ROBERT A. HENRICH, Employee, v. CENTRAL BI-PRODUCTS RENDERING SERV. and NATIONWIDE AGRIBUSINESS, Employer-Insurer/Appellants, and LONG PRAIRIE MEM’L HOSP. & HOME, LITTLE FALLS ORTHOPEDICS, and BLUE CROSS BLUE SHIELD OF MINN., Intervenors.
WORKERS’ COMPENSATION COURT OF APPEALS
JUNE 4, 2009
CAUSATION - MEDICAL TREATMENT. Substantial evidence, including expert opinion, supported the compensation judge’s decision that the employee’s need for total knee replacement surgery was causally related to the employee’s work injury, despite evidence concerning the employee’s preexisting knee condition and treatment.
Determined by: Wilson, J., Pederson, J., and Rykken, J.
Compensation Judge: Paul D. Vallant
Attorneys: Steven J. Drummond, Drummond Law Office, Alexandria, MN, for the Respondent. Jerry D. Van Cleave, Settano & Van Cleave, Bloomington, MN, for the Appellants.
DEBRA A. WILSON, Judge
The employer and insurer appeal from the compensation judge’s finding that the employee’s need for proposed knee surgery is causally related to the employee’s work injury. We affirm.
The employee was employed by Central Bi-Products Rendering Service [the employer] on January 6, 2005, when he slipped and fell, striking his right knee on a peg of a container at work. He experienced immediate pain in that knee and sought treatment the next day from a physician assistant, Mark Helgeson, at Broadway Medical Center. He reported having injured his knee the day before and having experienced progressive pain and difficulty ambulating. He also reported a prior football injury to that knee but indicated that he had had no residual problems. X-rays of the right knee taken on that date revealed severe degenerative changes but no fractures. He was placed in a knee immobilizer.
The employee continued to treat with Mr. Helgeson until an MRI, recommended by Mr. Helgeson on March 7, 2005, was read as showing a possible tibial plateau fracture. Mr. Helgeson then referred the employee to an orthopedist, and the employee was seen by Dr. Dennis A. Weigel at Alexandria Orthopedic Associates on March 16, 2005. At that time, the employee reported a burning, sharp, and throbbing pain in the entire right lower leg, rating the pain as a 9 on a scale of 1 to 10. Dr. Weigel noted in his records that the employee had moderate to severe radiographic changes in the right knee but had been asymptomatic until the injury at work. It was Dr. Weigel’s goal to get the employee back to his pre-injury status. The employee was treated with work limitations, therapeutic exercise, and cortisone injections.
The employee was seen by Dr. Dana J. Harms at Little Falls Orthopedics on August 8, 2005, for a second opinion. Dr. Harms concluded that “the only way I can potentially alleviate his discomfort is a total knee arthroplasty.”
At a September 28, 2005, appointment, Dr. Harms noted that the employee’s right knee osteoarthritis was significant, and the doctor told the employee that his knee condition was advanced enough that a knee replacement would be reasonable. The employee, however, indicated that he would like to try to continue with work restrictions.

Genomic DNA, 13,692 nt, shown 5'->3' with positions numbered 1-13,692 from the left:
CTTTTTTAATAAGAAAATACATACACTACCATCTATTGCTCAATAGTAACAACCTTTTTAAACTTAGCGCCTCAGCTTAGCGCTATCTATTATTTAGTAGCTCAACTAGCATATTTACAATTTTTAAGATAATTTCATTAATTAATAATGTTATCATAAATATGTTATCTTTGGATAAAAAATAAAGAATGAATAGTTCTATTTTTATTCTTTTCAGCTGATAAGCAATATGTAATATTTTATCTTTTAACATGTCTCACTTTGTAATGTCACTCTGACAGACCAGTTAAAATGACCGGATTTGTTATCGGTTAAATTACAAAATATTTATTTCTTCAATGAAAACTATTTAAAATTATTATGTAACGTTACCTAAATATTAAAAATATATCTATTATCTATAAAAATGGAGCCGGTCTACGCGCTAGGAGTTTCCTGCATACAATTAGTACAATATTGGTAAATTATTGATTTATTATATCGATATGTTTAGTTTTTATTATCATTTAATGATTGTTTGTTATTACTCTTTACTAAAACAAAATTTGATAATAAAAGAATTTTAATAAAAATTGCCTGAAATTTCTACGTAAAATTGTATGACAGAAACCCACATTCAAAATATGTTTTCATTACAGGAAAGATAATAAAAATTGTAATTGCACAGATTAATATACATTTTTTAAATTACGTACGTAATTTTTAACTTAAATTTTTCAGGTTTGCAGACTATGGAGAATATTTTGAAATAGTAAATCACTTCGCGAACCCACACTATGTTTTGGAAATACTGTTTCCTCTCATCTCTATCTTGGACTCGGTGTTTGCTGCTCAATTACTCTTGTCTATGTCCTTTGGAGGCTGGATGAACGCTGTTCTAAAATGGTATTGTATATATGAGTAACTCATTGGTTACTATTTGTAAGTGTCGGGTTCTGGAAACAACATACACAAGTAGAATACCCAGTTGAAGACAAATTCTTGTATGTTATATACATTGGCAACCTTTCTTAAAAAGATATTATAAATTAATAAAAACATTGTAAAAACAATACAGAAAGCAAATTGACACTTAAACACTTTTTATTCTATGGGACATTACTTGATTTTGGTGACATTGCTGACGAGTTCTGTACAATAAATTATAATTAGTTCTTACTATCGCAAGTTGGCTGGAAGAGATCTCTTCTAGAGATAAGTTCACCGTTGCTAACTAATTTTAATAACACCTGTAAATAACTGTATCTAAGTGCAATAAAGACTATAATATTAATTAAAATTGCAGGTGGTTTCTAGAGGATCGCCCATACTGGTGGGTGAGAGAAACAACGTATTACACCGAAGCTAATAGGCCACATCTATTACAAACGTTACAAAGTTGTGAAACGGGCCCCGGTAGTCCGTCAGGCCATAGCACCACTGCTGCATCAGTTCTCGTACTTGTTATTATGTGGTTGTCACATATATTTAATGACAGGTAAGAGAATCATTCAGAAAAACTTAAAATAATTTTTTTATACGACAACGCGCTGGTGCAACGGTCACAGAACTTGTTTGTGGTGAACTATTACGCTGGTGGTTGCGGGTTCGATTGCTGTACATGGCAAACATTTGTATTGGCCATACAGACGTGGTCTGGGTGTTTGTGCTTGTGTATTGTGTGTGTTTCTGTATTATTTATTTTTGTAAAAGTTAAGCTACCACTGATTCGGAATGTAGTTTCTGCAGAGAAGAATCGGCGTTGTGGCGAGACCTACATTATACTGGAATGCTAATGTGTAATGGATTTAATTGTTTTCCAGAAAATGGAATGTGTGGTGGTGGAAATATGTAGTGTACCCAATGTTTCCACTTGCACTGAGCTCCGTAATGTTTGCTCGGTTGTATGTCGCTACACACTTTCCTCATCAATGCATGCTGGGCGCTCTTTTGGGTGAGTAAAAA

The employee was seen by Dr. Ross Paskoff, for an independent medical examination [IME], on March 7, 2006. Dr. Paskoff’s report of that date included a reference to an April 29, 2002, medical record from Parker’s Prairie Medical Center, where the employee was seen for right knee pain that he attributed to entering and exiting his truck 30 times a day. Dr. Paskoff opined that the employee was suffering from moderate to severe osteoarthritis and synovitis of the right knee. He also diagnosed a contusion, resulting in a posterior lateral tibial plateau compression fracture of the right knee, which had by that point healed. It was Dr. Paskoff’s opinion that the osteoarthritis was due to genetics and wear and tear through the course of “physiologic loading.” He also felt that the synovitis was related to the work injury. At that time it was Dr. Paskoff’s opinion that “the severity of the above incident was such that it did significantly impact the knee for some time and that the current symptoms are residual of that injury.” He did not, however, feel that the injury had any effect on the arthritis in the employee’s knee.
On October 15, 2007, the employee began treating with Dr. Phillip L. Prosapio at Little Falls Orthopedics. New x-rays obtained on that date showed moderate degenerative arthritis, and Dr. Prosapio indicated that a total knee arthroplasty would be a “good viable option in the future.”
The employee was also seen by Dr. Loren Vorlicky for an IME on April 29, 2008. In his report dated May 5, 2008, the doctor issued opinions related to the left knee only. In an addendum report dated September 23, 2008, issued after he reviewed additional medical records, Dr. Vorlicky addressed the claim that the employee’s proposed right knee replacement was work related. It was Dr. Vorlicky’s opinion that the employee was a reasonable candidate for a right total knee replacement and that knee replacement was the only surgical option that would treat the employee’s osteoarthritis. It was his opinion, however, that the employee’s osteoarthritis preceded the work injury and that the work injury “had no bearing on his need for a knee replacement at this time.”